Citation: Virgili G, Acosta R, Bentley SA, Giacomelli G, Allcock C, Evans JR. Reading aids for adults with low vision. Cochrane Database of Systematic Reviews 2018, Issue 4. Art. No.: CD003303. DOI: 10.1002/14651858.CD003303.pub4
What is the aim of this
The aim of this Cochrane Review was to compare different reading aids for people with low vision. Cochrane Review authors collected and analysed all relevant studies to answer this question and found 13 studies.
There is insufficient evidence supporting the use of a specific type of electronic or optical reading aid. The suggests that reading speeds improve with the use of stand-mounted electronic devices. There is little evidence for a difference between head-mounted or portable electronic devices versus optical or other electronic devices, although technology may have improved since these studies took place. There is no evidence to support the use of filters or prism spectacles.
What was studied in the
The number of people with low vision is increasing with the ageing . Magnifying optical and electronic aids are commonly prescribed to help people maintain the ability to read when their vision starts to fade. Cochrane authors reviewed the evidence for the effect of reading aids on reading ability in people with low vision to find out whether there are differences in reading performance using conventional optical devices, such as hand-held or stand-based microscopic magnifiers, as compared to electronic devices such as stand-based, closed television and hand-held electronic magnifiers.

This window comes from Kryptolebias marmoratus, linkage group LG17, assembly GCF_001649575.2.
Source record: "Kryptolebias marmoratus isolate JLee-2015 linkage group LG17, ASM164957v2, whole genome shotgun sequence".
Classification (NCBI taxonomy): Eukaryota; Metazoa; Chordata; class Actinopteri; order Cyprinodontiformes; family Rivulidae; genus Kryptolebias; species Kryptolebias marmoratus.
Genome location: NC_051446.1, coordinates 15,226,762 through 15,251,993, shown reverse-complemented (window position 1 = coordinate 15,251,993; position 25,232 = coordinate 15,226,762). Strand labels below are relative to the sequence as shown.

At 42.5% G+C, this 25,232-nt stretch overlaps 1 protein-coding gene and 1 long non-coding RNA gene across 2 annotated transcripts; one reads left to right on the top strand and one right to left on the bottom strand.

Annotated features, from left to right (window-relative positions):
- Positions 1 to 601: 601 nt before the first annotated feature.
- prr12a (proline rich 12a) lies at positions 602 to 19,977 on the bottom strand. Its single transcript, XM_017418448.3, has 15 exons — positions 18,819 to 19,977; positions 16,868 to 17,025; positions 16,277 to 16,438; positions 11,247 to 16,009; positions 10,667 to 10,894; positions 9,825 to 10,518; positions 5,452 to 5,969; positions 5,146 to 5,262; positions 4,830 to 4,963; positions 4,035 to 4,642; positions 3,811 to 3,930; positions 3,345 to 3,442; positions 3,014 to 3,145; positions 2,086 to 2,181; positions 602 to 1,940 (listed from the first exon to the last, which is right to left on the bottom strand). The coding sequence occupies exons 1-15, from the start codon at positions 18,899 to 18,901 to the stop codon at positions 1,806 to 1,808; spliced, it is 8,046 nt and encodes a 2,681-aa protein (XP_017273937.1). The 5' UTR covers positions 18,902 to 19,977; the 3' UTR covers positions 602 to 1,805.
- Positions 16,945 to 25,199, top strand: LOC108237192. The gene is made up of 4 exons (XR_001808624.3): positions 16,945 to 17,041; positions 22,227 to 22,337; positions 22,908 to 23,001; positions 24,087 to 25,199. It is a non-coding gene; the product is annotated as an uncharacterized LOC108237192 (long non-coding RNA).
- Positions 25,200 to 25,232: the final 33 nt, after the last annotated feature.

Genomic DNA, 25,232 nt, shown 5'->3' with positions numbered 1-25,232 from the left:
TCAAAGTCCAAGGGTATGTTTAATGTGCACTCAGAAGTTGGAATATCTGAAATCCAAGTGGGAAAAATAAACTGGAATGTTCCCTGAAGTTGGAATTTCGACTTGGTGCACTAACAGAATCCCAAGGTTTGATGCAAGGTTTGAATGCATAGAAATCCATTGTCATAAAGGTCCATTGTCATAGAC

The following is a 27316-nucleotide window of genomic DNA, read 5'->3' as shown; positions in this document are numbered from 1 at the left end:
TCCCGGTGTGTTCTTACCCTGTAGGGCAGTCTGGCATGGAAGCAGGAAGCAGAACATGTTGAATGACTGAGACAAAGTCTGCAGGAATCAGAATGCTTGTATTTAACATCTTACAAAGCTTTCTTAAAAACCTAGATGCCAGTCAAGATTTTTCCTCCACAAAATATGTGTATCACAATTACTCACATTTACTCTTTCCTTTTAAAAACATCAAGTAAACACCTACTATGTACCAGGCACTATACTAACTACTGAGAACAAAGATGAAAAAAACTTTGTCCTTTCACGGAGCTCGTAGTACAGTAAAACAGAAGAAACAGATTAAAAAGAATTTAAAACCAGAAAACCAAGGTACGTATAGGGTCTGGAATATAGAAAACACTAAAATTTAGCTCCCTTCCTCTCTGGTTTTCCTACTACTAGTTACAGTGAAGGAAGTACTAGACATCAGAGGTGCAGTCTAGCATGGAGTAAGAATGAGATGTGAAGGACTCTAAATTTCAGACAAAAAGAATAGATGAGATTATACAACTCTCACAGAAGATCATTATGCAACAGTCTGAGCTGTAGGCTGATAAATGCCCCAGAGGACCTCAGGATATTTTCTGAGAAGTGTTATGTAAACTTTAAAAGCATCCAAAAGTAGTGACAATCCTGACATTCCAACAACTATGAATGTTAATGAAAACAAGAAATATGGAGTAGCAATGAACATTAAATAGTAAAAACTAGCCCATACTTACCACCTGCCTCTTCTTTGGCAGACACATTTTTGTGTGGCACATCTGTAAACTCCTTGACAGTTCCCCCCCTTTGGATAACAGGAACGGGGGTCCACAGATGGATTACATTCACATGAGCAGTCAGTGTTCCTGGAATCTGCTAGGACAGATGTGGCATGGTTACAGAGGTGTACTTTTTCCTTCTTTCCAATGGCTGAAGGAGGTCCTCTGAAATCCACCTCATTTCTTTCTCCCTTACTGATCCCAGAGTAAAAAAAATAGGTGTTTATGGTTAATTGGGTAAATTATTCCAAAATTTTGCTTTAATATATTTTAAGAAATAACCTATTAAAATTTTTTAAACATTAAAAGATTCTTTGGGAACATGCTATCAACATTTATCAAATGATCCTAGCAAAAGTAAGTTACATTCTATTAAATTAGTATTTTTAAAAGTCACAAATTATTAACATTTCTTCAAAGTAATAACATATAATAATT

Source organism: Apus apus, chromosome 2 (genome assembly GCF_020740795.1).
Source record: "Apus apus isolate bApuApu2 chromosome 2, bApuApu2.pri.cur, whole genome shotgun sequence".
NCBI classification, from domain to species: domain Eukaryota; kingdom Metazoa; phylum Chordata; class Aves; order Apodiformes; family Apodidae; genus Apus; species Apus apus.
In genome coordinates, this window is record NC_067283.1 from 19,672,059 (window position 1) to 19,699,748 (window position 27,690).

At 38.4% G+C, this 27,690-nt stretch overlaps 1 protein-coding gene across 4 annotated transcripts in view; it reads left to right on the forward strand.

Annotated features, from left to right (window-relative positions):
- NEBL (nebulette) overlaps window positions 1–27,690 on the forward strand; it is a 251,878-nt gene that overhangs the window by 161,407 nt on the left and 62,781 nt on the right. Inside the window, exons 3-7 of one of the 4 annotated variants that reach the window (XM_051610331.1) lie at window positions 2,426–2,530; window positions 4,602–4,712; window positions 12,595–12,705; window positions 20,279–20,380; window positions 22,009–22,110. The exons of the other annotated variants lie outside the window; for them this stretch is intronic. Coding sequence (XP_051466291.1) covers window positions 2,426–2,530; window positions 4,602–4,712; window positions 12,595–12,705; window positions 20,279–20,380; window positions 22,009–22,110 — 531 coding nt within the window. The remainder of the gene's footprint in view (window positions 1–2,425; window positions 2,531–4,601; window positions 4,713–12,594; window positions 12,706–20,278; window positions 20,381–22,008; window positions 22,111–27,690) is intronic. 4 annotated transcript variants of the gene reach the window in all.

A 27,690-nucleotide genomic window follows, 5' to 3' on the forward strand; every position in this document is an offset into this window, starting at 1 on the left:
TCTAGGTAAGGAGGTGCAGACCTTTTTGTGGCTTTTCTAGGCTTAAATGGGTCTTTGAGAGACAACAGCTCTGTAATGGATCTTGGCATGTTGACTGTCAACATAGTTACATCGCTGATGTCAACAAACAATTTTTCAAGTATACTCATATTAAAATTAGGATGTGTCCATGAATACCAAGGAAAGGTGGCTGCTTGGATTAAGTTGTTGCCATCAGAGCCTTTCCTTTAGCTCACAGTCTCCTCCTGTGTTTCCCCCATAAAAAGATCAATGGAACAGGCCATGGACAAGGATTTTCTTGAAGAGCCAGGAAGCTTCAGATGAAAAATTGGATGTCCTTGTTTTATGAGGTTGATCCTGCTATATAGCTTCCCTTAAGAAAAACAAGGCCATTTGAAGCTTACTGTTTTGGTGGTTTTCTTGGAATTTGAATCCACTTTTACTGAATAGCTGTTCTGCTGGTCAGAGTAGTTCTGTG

Cochrane Review authors assessed how certain the evidence was for eachfinding. They looked for factors that can make the evidence less certain, such as problems with the way the studies were done, very small studies, and inconsistent findings across studies. They also looked for factors that can make the evidence more certain, including very large effects. They graded each finding as being of very low, low, moderate or high certainty.
What are the main results of the
Cochrane Review authors found 13 relevant studies. Seven were from the USA, five from the UK and one from Canada. These studies compared the effect of different reading aids on reading performance, mainly reading speed. The participants were adults attending low vision services. Most of the people were affected by macular degeneration, which causes of loss of central vision and is often age-related. Because most of the studies were small, the results were often imprecise, and it is difficult to know whether they apply to everyone with low vision.
The results were as follows.
• Reading speed may be faster with electronic devices than with optical magnifiers (moderate- and low-certainty evidence).
• Provision of a closed television (CCTV) at an initial rehabilitation consultation may increase reading speeds compared with standard low-vision aids prescription alone (low-certainty evidence).
• Reading speed with head-mounted electronic devices showed inconsistent differences compared to optical devices (moderate or low-certainty evidence).
• Reading speeds with a tablet computer compared with stand-mounted CCTV were similar (low-certainty evidence).
• Addition of an electronic portable device to a preferred optical device did not appear to increase reading speed (low-certainty evidence).
• Coloured filters were no better and possibly worse than a clear filter for reading speed (low-certainty evidence).
• Custom or standard prism spectacles did not appear to convey additional benefit compared with conventional reading spectacles for people with age-related macular degeneration (low-certainty evidence).
How up-to-date is this
Cochrane Review authors searched for studies that had been published up to 17 January 2018.
Josef Tal checks composition using a CCTV desktop unit (2006). Film-frame photo taken by Etan Tal at his home in Jerusalem.
Attribution: Photo: Etan Tal